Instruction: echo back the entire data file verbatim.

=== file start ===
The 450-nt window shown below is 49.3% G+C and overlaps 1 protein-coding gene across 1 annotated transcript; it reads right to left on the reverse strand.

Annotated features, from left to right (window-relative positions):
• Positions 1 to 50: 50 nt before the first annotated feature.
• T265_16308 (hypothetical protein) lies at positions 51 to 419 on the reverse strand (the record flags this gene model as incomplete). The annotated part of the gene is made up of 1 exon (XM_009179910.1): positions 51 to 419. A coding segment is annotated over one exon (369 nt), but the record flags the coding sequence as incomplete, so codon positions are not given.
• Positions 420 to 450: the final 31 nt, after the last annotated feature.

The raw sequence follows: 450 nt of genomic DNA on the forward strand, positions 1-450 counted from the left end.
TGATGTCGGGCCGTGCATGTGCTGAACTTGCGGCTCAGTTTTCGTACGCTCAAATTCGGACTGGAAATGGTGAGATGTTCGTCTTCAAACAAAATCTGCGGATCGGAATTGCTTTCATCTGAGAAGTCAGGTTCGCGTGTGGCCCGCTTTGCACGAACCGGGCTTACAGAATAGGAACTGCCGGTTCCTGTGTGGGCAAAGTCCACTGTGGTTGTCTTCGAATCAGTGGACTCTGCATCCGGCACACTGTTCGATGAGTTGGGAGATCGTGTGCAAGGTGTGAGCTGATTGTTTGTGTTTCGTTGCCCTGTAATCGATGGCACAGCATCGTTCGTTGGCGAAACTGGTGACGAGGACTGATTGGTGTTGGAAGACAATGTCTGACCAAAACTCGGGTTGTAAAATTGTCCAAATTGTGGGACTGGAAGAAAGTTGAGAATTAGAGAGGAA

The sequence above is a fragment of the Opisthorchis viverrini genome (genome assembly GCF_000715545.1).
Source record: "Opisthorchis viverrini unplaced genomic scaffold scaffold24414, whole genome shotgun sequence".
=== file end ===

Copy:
The 450-nt window shown below is 49.3% G+C and overlaps 1 protein-coding gene across 1 annotated transcript; it reads right to left on the reverse strand.

Annotated features, from left to right (window-relative positions):
• Positions 1 to 50: 50 nt before the first annotated feature.
• T265_16308 (hypothetical protein) lies at positions 51 to 419 on the reverse strand (the record flags this gene model as incomplete). The annotated part of the gene is made up of 1 exon (XM_009179910.1): positions 51 to 419. A coding segment is annotated over one exon (369 nt), but the record flags the coding sequence as incomplete, so codon positions are not given.
• Positions 420 to 450: the final 31 nt, after the last annotated feature.

The raw sequence follows: 450 nt of genomic DNA on the forward strand, positions 1-450 counted from the left end.
TGATGTCGGGCCGTGCATGTGCTGAACTTGCGGCTCAGTTTTCGTACGCTCAAATTCGGACTGGAAATGGTGAGATGTTCGTCTTCAAACAAAATCTGCGGATCGGAATTGCTTTCATCTGAGAAGTCAGGTTCGCGTGTGGCCCGCTTTGCACGAACCGGGCTTACAGAATAGGAACTGCCGGTTCCTGTGTGGGCAAAGTCCACTGTGGTTGTCTTCGAATCAGTGGACTCTGCATCCGGCACACTGTTCGATGAGTTGGGAGATCGTGTGCAAGGTGTGAGCTGATTGTTTGTGTTTCGTTGCCCTGTAATCGATGGCACAGCATCGTTCGTTGGCGAAACTGGTGACGAGGACTGATTGGTGTTGGAAGACAATGTCTGACCAAAACTCGGGTTGTAAAATTGTCCAAATTGTGGGACTGGAAGAAAGTTGAGAATTAGAGAGGAA

The sequence above is a fragment of the Opisthorchis viverrini genome (genome assembly GCF_000715545.1).
Source record: "Opisthorchis viverrini unplaced genomic scaffold scaffold24414, whole genome shotgun sequence".